The headlines are alarming: “Popular Grain-Free Dog Foods May Be Linked to Heart Disease;” “New FDA Warning Cautions Again Grain-Free Dog Food”; “16 Dog Food Brands May be Linked to Canine Heart Disease”. Even among the most reputable sources, the opinions are conflicting and consequently — confusing. No doubt about it, this is a complex issue. As dog owners and dog lovers, we get it. And as dog food formulators, we’d like to share our thoughts on the subject in the hopes of allaying your fear about feeding grain-free diets.
What is the controversy behind DCM (Canine Dilated Cardiomyopathy)?
In July 2018, the FDA issued an alert linking certain grain-free diets with Canine Dilated Cardiomyopathy (DCM). To quote the FDA report: “Canine DCM is a disease of a dog’s heart muscle and results in an enlarged heart. As the heart and its chambers become dilated, it becomes harder for the heart to pump, and heart valves may leak, leading to a buildup of fluids in the chest and abdomen. DCM often results in congestive heart failure. Heart function may improve in cases that are not linked to genetics with appropriate veterinary treatment and dietary modification, if caught early. The underlying cause of DCM is not truly known, but is thought to have a genetic component.”
What is known about DCM:
While the FDA report links grain-free diets in general and some breeds and brands in particular, the FDA and researchers are also clear that they cannot say conclusively what dietary specifics cause DCM. Proportions of peas, lentils, legume seeds and potatoes have been cited. There are many grain-free diets that are not included on the list of the 16 brands recently cited. And there are several grain-inclusive diets on the list. There are also other potential causes that may be responsible for a rise in cases of canine DCM. These include exotic meats such as kangaroo and buffalo and a Taurine deficiency. Taurine is an amino acid essential to the proper functioning of the body.
It is also important to mention that from January 2014 through April 2019 there have been 560 reported cases of DCM and 119 deaths out of the more than 77 million dogs in the United States. Most of the reported cases came from specific breeds, such as Golden Retrievers, who are genetically pre-disposed to DCM. In fact, tens of millions of dogs eat and thrive on grain free diets every day.
Net-net: DCM remains a relatively rare disease and dogs that are not genetically at risk have about a one in a million chance of being diagnosed with it. The jury is still out and the FDA is continuing its work with Veterinary Cardiologist and Vet Nutritionist to better understand DCM and its causes.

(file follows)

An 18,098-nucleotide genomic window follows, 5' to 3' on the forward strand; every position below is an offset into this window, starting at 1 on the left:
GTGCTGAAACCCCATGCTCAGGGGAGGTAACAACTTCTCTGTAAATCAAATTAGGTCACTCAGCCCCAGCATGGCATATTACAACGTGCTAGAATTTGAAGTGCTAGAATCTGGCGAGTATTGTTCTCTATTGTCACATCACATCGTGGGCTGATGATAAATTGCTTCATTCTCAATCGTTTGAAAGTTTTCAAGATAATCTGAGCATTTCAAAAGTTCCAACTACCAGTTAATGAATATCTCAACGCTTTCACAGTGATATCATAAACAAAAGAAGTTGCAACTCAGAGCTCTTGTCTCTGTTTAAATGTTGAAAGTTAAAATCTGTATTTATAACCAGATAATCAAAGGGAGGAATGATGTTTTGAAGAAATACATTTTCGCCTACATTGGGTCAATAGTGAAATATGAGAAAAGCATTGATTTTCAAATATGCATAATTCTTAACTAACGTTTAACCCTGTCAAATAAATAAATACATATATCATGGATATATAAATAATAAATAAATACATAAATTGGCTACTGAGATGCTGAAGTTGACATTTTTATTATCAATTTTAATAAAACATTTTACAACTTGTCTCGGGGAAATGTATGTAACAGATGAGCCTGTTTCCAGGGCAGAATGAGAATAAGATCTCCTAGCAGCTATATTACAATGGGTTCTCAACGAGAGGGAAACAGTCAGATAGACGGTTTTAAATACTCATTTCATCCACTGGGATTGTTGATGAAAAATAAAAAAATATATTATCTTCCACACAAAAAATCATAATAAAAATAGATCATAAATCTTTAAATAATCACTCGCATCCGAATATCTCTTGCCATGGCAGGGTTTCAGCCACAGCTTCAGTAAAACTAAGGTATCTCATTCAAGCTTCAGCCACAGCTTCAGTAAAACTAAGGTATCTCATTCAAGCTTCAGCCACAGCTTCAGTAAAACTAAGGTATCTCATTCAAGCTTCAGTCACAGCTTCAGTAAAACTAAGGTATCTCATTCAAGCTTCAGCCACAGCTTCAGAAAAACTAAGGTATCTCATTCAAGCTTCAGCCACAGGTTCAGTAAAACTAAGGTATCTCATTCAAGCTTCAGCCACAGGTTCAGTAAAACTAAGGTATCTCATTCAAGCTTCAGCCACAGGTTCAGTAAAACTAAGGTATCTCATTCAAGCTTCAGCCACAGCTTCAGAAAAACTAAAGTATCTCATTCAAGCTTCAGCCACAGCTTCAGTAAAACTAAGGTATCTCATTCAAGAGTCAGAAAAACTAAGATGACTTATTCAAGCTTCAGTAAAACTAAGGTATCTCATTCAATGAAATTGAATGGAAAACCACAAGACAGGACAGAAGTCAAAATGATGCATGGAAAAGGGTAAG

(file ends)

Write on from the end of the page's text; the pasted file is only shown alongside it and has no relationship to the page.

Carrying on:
We take the FDA report seriously, but also want to caution dog owners to be wary of the scare-tactics spreading like wildfire on social media mixed in among the reliable sources. We recommend reading the actual FDA report for an accurate understanding of the study. Another interesting and detailed read was published in the Whole Dog Journal blog.
While it is very reasonable to be concerned about the FDA report, we want to assure you that HOLI was formulated under the strict guidance of a board-certified veterinarian who has focused her career on dog health and nutrition.
Our research indicated that grain-free foods are less likely to contain allergens and cause food sensitivities. Although true food allergies in dogs are rare, wheat tends to be one of those allergens. Additionally, grain-free foods tend to be easier to digest and customers have reported shinier coats, increased energy, and better stools when switching to grain-free.
As mentioned previously, DCM has been linked to lower levels of Taurine. Most grain- free foods have comparable Taurine levels to grain-inclusive foods. Long before the concern arose, we chose to supplement HOLI Kibble with Taurine as well as the amino acids Cysteine, and L-Carnatine, precursors to Taurine. This not only ensures that our dogs get the Taurine they need, but they also receive the building blocks of Taurine so that their bodies can produce it as well.
In addition to our Superfood Kibble, HOLI offers the highest quality, single meat protein toppers such as Chicken, Turkey and Beef Liver. We never use rendered meat or meat meal. Rendering is defined as “an industrial process of extraction by melting that converts waste animal tissue into usable materials. 4D livestock animals (dead, dying, diseased, disabled) may also be found in the rendering process. Temperatures used in rendering may also alter or destroy natural enzymes and nutritional value of meats. HOLI is prepared in a USDA facility. So you are feeding your dog a food worthy of your trust.
Does HOLI have any plans to formulate a grain-inclusive dog food?
Yes! Holi's mission of delivering the best and most personalized food includes your ability to choose between grain-free and grain inclusive diets. To that end, we are currently working on the addition of a grain inclusive Superfood Kibble. It will be available within the next few months.
Does your manufacturer produce any of the brands linked to DCM?
No. Our manufacturer does not produce any one of the brands named by the FDA as being linked to DCM diagnosis.
Lastly, and importantly, if you suspect your dog has DCM, consult your veterinarian immediately.
Signs of DCM include decreased energy, cough, difficulty breathing, and episodes of collapse.
We would like to thank all of our pet parents for sharing their questions and, of course, for being our customers. Don’t hesitate to reach out to us with any additional questions and concerns. We hope this has been helpful, and that you and your pets continue to enjoy their HOLI food!
Chow for now!
From the HOLI team